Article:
Breaking Down the Yankees' Blueprint for Winning the Division

Jake SingerContributor IIIMarch 19, 2013

TAMPA, FL - MARCH 09:  Infielder Derek Jeter #2 of the New York Yankees singles in the first inning against the Atlanta Braves during a Grapefruit League Spring Training Game at George M. Steinbrenner Field on March 9, 2013 in Tampa, Florida.  (Photo by J. Meric/Getty Images)
J. Meric/Getty Images

For the first time in arguably 15 years, the New York Yankees are not a slam dunk favorite to win the American League East. Not only are the Bombers noticeably weaker than they have been, but the rest of the division has also improved over the offseason.

The Toronto Blue Jays added Jose Reyes, R.A. Dickey, Josh Johnson and Mark Buehrle to a team that already boasted the likes of Jose Bautista and Brett Lawrie.

The Baltimore Orioles made the playoffs last year and return several players from injury.

The Tampa Bay Rays have perhaps the league's best pitching, even after trading James Shields to the Kansas City Royals, and the Boston Red Sox signed Mike Napoli and Shane Victorino.

Even though the Yankees' path to the playoffs isn't as clear as it once was, they're still a talented team capable of winning the division.

Here's how.

Keep the starting pitching healthy

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For the first time in a long time, the Yankees will rely more on their pitching than their hitting. Lucky for them, they have an excellent staff. The key is to keep the starting pitchers on the mound, which is no slam dunk.

CC Sabathia had offseason elbow surgery, which means that counting on him for over 200 innings isn't as much of a given as it used to be. Hiroki Kuroda and Andy Pettitte are 38 and 40, respectively, so it's no given that they'll make 35 starts either.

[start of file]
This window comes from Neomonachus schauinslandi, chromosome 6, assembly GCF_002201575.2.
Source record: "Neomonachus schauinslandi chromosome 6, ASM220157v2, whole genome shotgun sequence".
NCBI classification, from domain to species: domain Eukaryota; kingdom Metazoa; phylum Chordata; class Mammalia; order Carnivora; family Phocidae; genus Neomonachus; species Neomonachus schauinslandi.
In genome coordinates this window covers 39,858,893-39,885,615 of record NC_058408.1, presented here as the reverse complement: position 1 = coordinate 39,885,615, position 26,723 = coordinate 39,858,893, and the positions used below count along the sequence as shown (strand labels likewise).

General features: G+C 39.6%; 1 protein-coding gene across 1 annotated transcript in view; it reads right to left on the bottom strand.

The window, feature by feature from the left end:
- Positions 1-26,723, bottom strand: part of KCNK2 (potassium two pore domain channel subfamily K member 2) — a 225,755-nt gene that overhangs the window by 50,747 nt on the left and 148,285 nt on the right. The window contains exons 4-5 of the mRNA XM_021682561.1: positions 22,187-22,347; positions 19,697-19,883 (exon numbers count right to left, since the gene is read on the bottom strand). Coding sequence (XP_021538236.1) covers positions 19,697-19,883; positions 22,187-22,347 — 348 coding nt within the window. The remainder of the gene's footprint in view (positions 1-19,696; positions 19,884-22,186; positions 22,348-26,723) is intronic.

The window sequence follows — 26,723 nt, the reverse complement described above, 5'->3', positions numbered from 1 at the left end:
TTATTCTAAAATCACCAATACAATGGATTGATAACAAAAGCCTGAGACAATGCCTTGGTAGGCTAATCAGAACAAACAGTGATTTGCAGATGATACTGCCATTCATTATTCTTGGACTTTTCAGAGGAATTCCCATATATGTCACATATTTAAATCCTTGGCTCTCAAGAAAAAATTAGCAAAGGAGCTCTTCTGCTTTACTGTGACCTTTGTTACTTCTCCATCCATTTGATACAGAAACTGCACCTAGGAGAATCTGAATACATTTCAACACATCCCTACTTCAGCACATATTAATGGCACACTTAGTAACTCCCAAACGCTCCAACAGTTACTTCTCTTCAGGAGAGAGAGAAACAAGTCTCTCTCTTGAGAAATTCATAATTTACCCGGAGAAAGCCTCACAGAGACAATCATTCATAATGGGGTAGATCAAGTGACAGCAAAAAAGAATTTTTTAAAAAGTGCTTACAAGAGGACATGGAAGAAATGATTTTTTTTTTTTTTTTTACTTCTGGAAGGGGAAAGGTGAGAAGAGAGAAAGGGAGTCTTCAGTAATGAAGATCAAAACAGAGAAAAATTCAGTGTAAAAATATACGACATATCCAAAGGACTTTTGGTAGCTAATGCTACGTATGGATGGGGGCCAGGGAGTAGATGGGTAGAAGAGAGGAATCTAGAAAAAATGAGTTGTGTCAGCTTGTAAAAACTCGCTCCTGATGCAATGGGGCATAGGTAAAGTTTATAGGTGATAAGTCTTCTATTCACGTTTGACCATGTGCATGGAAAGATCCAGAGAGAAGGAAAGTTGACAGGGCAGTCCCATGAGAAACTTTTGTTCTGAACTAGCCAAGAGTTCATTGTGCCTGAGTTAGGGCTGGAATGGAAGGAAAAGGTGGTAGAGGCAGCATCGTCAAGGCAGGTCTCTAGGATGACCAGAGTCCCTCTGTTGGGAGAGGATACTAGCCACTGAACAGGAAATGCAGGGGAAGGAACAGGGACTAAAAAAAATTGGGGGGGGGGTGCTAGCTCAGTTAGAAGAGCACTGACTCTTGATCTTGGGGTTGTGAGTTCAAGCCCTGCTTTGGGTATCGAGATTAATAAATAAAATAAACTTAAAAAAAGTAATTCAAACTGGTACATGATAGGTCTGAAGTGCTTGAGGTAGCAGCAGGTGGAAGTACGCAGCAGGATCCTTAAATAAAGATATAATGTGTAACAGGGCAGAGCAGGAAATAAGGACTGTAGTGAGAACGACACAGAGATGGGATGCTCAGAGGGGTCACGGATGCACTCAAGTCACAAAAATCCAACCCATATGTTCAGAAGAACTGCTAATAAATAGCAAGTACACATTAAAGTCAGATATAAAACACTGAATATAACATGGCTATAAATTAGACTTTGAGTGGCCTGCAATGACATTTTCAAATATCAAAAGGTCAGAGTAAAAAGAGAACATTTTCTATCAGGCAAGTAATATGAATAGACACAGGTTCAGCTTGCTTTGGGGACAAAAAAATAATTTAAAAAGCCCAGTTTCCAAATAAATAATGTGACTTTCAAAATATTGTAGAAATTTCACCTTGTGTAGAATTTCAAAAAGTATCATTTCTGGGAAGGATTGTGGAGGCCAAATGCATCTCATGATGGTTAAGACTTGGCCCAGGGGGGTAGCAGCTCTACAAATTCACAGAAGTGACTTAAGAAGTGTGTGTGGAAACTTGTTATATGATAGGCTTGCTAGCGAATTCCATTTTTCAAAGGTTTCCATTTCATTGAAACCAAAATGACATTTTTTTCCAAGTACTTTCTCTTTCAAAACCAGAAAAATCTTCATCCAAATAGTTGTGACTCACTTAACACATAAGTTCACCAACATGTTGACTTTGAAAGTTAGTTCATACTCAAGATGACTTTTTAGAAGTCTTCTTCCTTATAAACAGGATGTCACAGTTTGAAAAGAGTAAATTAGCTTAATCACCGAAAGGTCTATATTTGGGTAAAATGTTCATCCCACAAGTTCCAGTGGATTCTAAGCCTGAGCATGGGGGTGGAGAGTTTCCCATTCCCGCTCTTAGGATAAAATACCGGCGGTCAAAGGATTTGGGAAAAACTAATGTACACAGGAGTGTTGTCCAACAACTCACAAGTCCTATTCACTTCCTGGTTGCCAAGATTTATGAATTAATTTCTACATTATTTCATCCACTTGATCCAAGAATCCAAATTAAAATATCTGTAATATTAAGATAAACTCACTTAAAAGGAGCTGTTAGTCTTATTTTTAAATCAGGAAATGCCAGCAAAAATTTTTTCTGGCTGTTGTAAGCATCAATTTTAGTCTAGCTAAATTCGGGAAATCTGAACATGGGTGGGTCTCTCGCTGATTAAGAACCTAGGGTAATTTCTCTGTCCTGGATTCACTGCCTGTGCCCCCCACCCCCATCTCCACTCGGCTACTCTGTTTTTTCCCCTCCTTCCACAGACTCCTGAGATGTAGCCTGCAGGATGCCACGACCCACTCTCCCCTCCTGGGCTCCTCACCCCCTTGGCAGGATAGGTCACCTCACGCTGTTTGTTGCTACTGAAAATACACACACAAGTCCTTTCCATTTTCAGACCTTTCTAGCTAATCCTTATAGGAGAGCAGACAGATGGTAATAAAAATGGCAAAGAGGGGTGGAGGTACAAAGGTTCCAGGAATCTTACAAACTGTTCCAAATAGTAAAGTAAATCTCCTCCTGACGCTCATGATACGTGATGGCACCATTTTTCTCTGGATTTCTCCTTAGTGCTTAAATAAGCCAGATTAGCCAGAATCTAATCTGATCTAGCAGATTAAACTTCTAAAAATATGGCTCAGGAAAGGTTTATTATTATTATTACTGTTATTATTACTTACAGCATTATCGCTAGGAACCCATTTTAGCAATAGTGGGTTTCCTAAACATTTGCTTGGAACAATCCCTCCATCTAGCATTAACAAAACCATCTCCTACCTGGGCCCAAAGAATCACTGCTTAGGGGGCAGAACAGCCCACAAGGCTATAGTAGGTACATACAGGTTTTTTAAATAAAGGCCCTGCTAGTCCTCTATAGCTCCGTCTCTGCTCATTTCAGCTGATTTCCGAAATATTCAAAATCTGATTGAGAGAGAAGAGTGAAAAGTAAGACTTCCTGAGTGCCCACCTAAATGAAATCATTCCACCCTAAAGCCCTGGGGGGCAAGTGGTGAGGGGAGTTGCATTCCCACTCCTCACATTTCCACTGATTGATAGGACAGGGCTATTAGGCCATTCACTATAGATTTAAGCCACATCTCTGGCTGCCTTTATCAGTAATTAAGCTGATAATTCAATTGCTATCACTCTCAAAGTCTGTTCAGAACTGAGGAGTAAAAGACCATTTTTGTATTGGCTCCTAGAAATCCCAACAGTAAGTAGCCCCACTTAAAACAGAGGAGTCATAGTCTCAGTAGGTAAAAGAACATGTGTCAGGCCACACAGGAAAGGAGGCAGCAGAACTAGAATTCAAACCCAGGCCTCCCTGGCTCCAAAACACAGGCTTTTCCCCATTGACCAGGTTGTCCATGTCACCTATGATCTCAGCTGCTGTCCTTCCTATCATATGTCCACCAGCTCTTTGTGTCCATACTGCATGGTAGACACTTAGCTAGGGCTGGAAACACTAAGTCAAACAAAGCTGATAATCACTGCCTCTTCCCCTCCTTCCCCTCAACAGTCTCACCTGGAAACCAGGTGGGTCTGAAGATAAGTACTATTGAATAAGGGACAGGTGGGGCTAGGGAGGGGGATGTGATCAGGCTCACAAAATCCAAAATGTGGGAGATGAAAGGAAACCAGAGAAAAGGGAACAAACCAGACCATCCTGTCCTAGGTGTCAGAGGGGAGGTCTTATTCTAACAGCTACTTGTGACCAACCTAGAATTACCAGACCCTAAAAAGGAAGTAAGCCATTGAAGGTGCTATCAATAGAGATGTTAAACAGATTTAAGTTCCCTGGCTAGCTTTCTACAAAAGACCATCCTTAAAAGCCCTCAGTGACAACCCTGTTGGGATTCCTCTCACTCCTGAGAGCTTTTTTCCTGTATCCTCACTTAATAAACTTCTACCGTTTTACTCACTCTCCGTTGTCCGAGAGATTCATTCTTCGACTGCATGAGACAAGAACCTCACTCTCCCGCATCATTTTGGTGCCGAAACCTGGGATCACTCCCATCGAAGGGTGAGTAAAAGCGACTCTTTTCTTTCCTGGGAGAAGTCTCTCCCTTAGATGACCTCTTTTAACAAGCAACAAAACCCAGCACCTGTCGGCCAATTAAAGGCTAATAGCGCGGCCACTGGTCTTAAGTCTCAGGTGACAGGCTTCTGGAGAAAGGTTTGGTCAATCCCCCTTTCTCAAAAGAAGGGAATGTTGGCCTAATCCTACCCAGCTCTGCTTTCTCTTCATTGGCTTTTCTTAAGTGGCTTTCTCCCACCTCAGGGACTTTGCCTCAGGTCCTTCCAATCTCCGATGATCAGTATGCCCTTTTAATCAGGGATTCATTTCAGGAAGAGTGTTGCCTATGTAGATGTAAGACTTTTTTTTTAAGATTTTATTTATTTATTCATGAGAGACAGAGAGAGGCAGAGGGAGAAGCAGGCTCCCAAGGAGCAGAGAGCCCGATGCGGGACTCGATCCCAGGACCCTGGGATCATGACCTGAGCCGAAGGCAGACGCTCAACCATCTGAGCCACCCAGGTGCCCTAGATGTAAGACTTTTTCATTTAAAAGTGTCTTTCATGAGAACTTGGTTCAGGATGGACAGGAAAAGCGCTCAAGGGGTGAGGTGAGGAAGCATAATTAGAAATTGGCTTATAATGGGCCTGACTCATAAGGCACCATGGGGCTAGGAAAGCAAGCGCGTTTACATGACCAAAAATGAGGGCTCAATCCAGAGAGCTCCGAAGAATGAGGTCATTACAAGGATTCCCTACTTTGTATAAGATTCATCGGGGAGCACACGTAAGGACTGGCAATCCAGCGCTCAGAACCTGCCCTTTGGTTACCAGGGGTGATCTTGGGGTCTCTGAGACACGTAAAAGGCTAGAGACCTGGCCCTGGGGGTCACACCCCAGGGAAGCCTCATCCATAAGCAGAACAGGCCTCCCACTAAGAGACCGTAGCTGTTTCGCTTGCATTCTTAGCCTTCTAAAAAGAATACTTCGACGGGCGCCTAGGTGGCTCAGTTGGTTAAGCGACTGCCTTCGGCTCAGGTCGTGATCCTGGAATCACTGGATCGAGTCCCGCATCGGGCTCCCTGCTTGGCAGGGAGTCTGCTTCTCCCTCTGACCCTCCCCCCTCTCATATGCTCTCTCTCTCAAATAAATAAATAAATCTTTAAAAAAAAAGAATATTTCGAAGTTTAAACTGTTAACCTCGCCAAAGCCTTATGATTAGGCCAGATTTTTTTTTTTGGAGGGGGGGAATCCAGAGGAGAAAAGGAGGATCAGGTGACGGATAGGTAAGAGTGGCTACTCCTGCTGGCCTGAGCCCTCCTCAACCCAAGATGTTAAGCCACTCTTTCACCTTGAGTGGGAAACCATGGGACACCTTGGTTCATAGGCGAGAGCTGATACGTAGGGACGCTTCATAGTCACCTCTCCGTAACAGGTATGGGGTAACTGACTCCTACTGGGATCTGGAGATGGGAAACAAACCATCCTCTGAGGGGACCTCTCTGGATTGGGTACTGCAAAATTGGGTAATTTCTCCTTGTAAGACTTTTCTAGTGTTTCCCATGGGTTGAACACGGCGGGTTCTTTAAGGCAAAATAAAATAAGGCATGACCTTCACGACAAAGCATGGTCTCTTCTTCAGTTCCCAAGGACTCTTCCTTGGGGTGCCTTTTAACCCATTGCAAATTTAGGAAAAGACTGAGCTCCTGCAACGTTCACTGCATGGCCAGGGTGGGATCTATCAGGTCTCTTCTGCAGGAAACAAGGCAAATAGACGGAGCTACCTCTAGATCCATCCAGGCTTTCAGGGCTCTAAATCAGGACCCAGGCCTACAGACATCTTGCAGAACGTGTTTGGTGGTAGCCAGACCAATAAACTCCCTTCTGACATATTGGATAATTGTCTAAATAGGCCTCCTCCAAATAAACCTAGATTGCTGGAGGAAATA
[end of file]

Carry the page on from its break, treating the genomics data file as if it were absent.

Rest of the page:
They do have some leeway for injuries, as either Ivan Nova or David Phelps (whoever does not win the fifth starter spot) provides a quality backup option. But with an offense drastically weakened in 2013 (see below), it's important that the Yankees' best pitchers are on the mound as much as possible.

Get Curtis Granderson and Mark Teixeira Back as Soon as Possible

With the losses of Nick Swisher, Russell Martin, Raul Ibanez and Alex Rodriguez (to injury, for at least half the season), the Yankees offense was already going to be weaker. Then, they lost two of their best power hitters in spring training.

Granderson's fractured forearm seems to be a straightforward injury that needs time to heal, and then he can return, probably in early May.

Teixeira's is more complicated. What was initially diagnosed as a wrist sprain now appears to be a tendon sheath injury. The Yankees are being cautious and are saying he might not return until June, but that would be the worst-case scenario.

Using Granderson and Teixeira's WAR values (Wins Above Replacement Player) from 2012, missing them for April would probably cost the Yankees just one to two wins. If they're out for longer it would be even more and in an extremely competitive division, a one win difference might be the difference between playing baseball in October or playing golf.

Go At Least 38-34 in AL East Play

The 2012 Yankees went 41-31 in division play on the way to a 95-win season and division title. The Yankees probably won't win 95 this year with a weaker team and stronger division but they still need to win their share of games against the teams they're in direct competition with.

A three-win regression from last year within the division would still give them a chance to win 92 games, which I think would be enough to win the AL East. But if the Yankees don't go at least .500 in division play, they will be in big trouble.

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